“Literally” does not intensify a figure. A word’s etymological meaning is not its “literal” meaning.
Preacher Talk (Vol. 27, No. 2—April 2012)
The first misuse of the term “literally” is typical in casual conversation. While irritating to those who are sensitive to the mangling of the English language, it is innocuous. However, defining biblical terms by their etymology, (or even their assigned dictionary definitions), without considering context, is extremely troubling as we seek to interpret God’s word.
Continue reading » “Literally” – A Discussion of Definitions
I grew up hearing lessons preached on ethics. The lessons were critical of a ethical view taken by many religious people called “Situational Ethics.” While a situational view of what constitutes ethical action has always had a foothold in the world, it was largely rejected by those who claimed an affinity for the Bible. For generations religious people were content to let the word of God be the standard by which ethics were established. They accepted at face value the words of the prophet Jeremiah, who wrote, “O LORD, I know the way of man is not in himself; It is not in man who walks to direct his own steps” (Jeremiah 10:23). To those who accepted the Bible as an authoritative and absolute ethical standard, lying was always a sin, as was sexual activity outside of the marriage bed. Regardless of circumstance, sin was sin, and righteous behavior was well defined.
In the 1960’s things changed for many religious people. Situational Ethics was first popularized by an Episcopal priest named Joseph Fletcher, who wrote two books titled The Classic Treatment and Situation Ethics. In the books he contended that the principle of Love (agape) was supreme, and sometimes situations necessitated a breaking of God’s law for the higher good of expressing love for another. The concept was accepted by a large number despite its arbitrary, individualistic and subjective nature. Its influence is the primary reason why the hue and cry of religious people today, rather than obedience to God, has become, “You have no right to judge me!”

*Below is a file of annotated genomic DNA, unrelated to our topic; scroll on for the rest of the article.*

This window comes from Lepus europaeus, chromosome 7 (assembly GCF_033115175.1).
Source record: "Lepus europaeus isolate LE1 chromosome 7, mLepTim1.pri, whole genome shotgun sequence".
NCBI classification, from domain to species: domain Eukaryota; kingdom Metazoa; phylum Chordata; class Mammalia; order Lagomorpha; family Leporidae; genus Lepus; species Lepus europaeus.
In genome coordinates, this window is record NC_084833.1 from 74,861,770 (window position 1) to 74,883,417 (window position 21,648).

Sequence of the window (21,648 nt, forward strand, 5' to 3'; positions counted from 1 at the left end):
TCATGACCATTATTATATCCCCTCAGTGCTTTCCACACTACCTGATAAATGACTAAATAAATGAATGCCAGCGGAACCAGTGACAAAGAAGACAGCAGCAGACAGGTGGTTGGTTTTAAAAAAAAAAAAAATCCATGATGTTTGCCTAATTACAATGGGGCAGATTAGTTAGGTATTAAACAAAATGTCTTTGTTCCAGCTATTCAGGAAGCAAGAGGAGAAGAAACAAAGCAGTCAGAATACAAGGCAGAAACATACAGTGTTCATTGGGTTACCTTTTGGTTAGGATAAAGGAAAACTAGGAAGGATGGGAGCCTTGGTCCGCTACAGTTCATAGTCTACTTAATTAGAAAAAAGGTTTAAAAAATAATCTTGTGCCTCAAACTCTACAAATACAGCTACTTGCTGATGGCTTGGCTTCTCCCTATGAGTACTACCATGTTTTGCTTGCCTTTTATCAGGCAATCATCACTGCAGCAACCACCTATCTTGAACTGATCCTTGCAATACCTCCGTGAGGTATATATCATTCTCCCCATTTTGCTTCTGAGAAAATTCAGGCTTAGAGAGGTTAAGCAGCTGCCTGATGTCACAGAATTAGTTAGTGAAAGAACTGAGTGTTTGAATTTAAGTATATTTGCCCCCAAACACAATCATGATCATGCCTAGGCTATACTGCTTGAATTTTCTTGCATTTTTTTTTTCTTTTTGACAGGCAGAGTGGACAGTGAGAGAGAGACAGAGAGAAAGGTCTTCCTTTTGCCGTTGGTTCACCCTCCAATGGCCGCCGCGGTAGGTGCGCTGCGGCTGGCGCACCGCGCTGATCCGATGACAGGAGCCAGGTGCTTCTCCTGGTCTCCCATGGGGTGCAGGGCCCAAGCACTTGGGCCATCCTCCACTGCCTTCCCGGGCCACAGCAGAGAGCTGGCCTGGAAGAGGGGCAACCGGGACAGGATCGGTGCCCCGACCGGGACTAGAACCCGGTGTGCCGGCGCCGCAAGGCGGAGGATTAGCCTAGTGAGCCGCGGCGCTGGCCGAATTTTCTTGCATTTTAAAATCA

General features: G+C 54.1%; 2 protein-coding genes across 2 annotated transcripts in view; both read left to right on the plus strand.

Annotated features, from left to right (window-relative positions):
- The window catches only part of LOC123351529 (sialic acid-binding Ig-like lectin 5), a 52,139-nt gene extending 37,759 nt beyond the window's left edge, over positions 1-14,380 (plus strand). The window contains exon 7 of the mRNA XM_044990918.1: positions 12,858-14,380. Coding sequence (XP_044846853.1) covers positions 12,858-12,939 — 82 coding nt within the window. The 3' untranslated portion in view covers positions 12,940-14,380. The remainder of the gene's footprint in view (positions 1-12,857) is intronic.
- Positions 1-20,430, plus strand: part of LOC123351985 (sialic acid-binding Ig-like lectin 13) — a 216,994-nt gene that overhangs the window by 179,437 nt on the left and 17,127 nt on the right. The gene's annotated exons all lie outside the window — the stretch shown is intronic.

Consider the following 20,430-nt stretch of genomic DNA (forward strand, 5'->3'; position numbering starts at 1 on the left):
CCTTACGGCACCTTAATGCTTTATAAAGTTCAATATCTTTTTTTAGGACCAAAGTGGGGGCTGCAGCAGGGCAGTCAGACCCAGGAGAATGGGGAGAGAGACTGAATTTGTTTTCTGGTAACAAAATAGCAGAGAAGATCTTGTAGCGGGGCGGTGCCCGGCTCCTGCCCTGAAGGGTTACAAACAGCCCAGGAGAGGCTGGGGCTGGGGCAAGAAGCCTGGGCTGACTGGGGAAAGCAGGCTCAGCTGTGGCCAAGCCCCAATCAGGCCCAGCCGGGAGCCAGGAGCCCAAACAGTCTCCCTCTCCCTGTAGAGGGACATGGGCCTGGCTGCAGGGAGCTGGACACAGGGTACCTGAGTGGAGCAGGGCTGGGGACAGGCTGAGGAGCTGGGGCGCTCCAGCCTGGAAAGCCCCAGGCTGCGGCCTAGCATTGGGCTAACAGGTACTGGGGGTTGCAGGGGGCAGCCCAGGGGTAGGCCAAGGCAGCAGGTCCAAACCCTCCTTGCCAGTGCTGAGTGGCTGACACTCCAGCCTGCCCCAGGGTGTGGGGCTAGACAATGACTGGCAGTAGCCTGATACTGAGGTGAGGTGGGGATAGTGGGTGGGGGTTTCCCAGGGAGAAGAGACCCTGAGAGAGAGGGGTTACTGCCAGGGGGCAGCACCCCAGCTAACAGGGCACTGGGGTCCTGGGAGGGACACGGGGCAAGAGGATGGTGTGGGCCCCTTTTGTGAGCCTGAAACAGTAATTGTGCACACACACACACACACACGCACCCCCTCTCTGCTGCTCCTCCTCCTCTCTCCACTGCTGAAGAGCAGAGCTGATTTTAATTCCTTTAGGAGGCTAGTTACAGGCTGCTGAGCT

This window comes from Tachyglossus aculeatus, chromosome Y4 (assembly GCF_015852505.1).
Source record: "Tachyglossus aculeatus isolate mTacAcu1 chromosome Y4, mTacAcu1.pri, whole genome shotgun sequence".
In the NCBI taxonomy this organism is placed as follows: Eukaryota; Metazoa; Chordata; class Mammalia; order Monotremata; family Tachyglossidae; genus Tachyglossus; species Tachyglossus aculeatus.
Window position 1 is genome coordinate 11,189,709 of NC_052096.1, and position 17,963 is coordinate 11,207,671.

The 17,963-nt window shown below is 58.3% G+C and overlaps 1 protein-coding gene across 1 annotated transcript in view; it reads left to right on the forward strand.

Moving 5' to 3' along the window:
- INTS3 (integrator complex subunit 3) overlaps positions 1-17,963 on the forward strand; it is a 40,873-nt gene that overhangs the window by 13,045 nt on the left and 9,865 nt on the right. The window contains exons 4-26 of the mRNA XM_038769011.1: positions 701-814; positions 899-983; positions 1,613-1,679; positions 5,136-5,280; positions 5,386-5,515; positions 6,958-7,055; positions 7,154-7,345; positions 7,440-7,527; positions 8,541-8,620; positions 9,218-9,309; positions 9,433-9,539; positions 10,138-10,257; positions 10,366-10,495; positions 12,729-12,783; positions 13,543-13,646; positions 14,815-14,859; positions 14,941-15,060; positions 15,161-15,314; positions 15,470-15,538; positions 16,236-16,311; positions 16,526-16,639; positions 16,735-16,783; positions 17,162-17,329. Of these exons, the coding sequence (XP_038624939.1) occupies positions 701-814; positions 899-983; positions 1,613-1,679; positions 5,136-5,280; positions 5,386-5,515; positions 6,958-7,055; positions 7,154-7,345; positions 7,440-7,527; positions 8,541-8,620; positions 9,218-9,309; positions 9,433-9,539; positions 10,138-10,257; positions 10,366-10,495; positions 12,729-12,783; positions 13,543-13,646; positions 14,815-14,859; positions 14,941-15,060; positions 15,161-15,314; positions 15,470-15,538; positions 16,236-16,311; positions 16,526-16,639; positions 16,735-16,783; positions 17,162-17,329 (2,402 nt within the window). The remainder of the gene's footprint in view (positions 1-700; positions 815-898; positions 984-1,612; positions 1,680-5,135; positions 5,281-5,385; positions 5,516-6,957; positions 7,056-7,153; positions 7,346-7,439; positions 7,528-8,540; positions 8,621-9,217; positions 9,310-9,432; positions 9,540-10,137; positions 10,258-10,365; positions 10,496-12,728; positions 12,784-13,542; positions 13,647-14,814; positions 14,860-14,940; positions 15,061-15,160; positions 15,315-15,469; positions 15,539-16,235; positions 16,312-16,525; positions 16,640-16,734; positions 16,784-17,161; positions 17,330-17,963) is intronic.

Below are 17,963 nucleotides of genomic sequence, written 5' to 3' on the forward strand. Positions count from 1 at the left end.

Continue reading » The Ethics of Men
At the end of Jesus’ conversation with the Samaritan woman in John 4, the woman said to Him, “I know that Messiah is coming (who is called Christ). When He comes, He will tell us all things.” Jesus’ response was His most direct self-affirmation to date in His early ministry, as He said, “I who speak to you am He.”
Other words and phrases had earlier been used, by Jesus and others, that intimated His position. The first example, of course, was the angel’s words to the virgin Mary, “And behold, you will conceive in your womb and bring forth a Son, and shall call His name Jesus. He will be great, and will be called the Son of the Highest; and the Lord God will give Him the throne of His father David. And he will reign over the house of Jacob forever, and of His kingdom there will be no end” (Luke 1:31-33).
Continue reading » “I who speak to you am He”
I recently came across an internet article listing the 5 most hated YouTube videos in internet history. This list was based upon the number of “thumbs down” designations given. Fifth on the list is the music video, “Baby”, by teen pop singer Justin Bieber. First on the list is a young lady who videotaped her opinion that the earthquake and resultant tsunami that devastated Japan was an answer to prayer, that God might convince the atheist of His existence. Interestingly, the girl later admitted that her video is a hoax, deliberately outrageous with the intent of provoking the ire of viewers.
Continue reading » The Intolerance of Toleration
The following is a tribute I wrote for my father, who passed from this life October 20, 2011. My friend and brother in Christ, Dennis Craig, read it for me at a memorial service we had for dad on October 24, 2011. Dad’s name was Larry Cox. He was not well known in the brotherhood, but he was well loved by the brethren who knew him. He was not a preacher, just a kind and godly man. And a wonderful example for me and his family, friends and brethren. Men like this deserve honor as much as others who are better known. I pray you are encouraged and edified by learning a bit more about my dad.
The day before my dad died he and I were sitting in his hospital room talking. He mentioned to me that he had for a long while toyed with the idea of writing a short biography of his life that he thought might have meaning for his family. "When you have lived as long as I have," he said, "you gain a couple of insights you can share. Maybe not many, but a few."
This desire was not a surprise to me, because I had found a short outline he had handwritten some time before. I was going through his papers while he was in the ICU, near death, a year ago. I kept it with me for the past year. It is a single page, off of a 5" X 8" pad. I would like to spend a short time "fleshing out" that outline to give you a better idea of the type of man dad was. All of you know him as a kind man and a faithful Christian. There are reasons he lived his life as he did.